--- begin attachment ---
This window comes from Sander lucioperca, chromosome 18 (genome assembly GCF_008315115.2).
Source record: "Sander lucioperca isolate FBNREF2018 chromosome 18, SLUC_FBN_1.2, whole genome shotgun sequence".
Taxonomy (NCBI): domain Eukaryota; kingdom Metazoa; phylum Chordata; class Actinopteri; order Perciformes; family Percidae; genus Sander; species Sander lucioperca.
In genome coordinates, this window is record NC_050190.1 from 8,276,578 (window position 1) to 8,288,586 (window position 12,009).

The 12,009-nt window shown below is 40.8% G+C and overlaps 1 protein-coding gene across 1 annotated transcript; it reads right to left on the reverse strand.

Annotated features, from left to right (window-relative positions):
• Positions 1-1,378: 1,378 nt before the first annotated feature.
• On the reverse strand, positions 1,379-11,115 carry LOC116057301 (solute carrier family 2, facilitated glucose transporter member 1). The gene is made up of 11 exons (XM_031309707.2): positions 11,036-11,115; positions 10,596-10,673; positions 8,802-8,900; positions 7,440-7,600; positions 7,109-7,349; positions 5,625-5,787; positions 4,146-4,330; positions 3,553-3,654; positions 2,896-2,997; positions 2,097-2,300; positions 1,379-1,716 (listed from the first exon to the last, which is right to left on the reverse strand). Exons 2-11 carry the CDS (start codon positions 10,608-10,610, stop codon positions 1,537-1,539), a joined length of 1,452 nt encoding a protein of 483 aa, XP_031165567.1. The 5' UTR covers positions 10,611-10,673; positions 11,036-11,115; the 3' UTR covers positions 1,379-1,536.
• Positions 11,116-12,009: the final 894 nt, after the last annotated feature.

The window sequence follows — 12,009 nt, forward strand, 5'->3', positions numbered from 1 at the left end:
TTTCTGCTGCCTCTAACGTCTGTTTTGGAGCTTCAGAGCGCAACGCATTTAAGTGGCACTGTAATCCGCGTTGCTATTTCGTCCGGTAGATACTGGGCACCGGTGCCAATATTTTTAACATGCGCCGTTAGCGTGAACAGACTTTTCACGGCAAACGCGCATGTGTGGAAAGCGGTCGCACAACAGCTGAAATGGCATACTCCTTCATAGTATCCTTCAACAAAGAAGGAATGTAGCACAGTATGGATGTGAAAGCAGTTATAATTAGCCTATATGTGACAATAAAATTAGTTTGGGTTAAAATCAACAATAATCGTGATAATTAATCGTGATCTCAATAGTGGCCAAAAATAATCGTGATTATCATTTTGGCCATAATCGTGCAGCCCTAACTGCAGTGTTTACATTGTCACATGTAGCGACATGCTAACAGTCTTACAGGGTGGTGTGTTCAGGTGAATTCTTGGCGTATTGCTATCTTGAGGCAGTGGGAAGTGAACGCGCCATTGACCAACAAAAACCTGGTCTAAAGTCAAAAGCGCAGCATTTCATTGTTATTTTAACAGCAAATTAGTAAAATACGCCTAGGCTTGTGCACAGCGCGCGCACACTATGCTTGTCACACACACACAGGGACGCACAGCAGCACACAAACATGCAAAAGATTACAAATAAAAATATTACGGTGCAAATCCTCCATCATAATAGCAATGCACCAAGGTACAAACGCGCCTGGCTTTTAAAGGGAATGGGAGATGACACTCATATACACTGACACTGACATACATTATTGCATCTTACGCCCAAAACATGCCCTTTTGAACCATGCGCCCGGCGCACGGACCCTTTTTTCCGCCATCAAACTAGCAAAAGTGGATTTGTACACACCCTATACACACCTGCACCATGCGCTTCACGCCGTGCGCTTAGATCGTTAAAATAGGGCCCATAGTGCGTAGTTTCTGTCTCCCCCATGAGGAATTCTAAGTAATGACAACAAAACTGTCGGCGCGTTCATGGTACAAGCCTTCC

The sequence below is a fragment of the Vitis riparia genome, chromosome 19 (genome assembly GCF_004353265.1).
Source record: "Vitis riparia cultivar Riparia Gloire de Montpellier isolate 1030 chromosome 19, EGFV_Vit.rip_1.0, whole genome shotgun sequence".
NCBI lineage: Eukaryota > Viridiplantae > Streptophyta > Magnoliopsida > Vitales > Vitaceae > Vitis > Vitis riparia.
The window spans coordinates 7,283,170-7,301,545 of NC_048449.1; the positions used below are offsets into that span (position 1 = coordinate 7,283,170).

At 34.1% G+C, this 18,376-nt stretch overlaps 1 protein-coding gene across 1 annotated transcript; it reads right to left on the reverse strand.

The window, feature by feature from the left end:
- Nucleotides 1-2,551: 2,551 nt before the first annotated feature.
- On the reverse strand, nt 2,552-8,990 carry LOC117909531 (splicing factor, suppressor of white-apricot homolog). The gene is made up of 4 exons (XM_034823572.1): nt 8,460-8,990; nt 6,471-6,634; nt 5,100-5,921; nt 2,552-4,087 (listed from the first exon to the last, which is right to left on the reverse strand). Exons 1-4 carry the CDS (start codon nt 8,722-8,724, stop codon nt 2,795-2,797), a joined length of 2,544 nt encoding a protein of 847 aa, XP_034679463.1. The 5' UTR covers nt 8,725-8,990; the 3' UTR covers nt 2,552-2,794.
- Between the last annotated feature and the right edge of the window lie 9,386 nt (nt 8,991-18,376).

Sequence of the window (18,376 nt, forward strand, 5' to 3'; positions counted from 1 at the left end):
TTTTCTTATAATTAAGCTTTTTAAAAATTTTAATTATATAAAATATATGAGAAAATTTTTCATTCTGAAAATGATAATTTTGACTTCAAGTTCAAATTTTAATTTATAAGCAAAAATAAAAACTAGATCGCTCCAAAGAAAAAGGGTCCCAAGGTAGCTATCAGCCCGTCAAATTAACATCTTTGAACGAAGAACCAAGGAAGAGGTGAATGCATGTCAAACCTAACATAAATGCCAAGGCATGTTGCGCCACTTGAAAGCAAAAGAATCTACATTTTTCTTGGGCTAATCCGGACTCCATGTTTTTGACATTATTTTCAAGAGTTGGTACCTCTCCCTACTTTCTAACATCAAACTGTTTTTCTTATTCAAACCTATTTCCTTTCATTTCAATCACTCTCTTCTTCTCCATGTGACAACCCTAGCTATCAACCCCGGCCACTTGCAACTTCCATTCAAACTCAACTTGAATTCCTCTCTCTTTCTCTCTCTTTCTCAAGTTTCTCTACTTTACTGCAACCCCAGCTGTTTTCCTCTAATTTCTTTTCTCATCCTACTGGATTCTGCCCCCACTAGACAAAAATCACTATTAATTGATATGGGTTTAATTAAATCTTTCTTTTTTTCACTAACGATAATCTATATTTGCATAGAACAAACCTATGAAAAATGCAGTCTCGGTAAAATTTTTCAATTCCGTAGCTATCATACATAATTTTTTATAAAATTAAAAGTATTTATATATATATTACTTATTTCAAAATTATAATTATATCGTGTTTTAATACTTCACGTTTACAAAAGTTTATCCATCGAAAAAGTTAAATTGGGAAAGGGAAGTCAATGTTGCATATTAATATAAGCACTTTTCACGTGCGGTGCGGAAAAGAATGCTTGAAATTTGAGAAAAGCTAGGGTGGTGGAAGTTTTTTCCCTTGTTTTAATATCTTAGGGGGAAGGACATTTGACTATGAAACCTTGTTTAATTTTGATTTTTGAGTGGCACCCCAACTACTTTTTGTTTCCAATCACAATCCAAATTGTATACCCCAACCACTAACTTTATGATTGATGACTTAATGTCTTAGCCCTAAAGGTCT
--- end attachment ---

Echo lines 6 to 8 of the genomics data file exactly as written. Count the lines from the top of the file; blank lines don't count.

Annotated features, from left to right (window-relative positions):
• Positions 1-1,378: 1,378 nt before the first annotated feature.
• On the reverse strand, positions 1,379-11,115 carry LOC116057301 (solute carrier family 2, facilitated glucose transporter member 1). The gene is made up of 11 exons (XM_031309707.2): positions 11,036-11,115; positions 10,596-10,673; positions 8,802-8,900; positions 7,440-7,600; positions 7,109-7,349; positions 5,625-5,787; positions 4,146-4,330; positions 3,553-3,654; positions 2,896-2,997; positions 2,097-2,300; positions 1,379-1,716 (listed from the first exon to the last, which is right to left on the reverse strand). Exons 2-11 carry the CDS (start codon positions 10,608-10,610, stop codon positions 1,537-1,539), a joined length of 1,452 nt encoding a protein of 483 aa, XP_031165567.1. The 5' UTR covers positions 10,611-10,673; positions 11,036-11,115; the 3' UTR covers positions 1,379-1,536.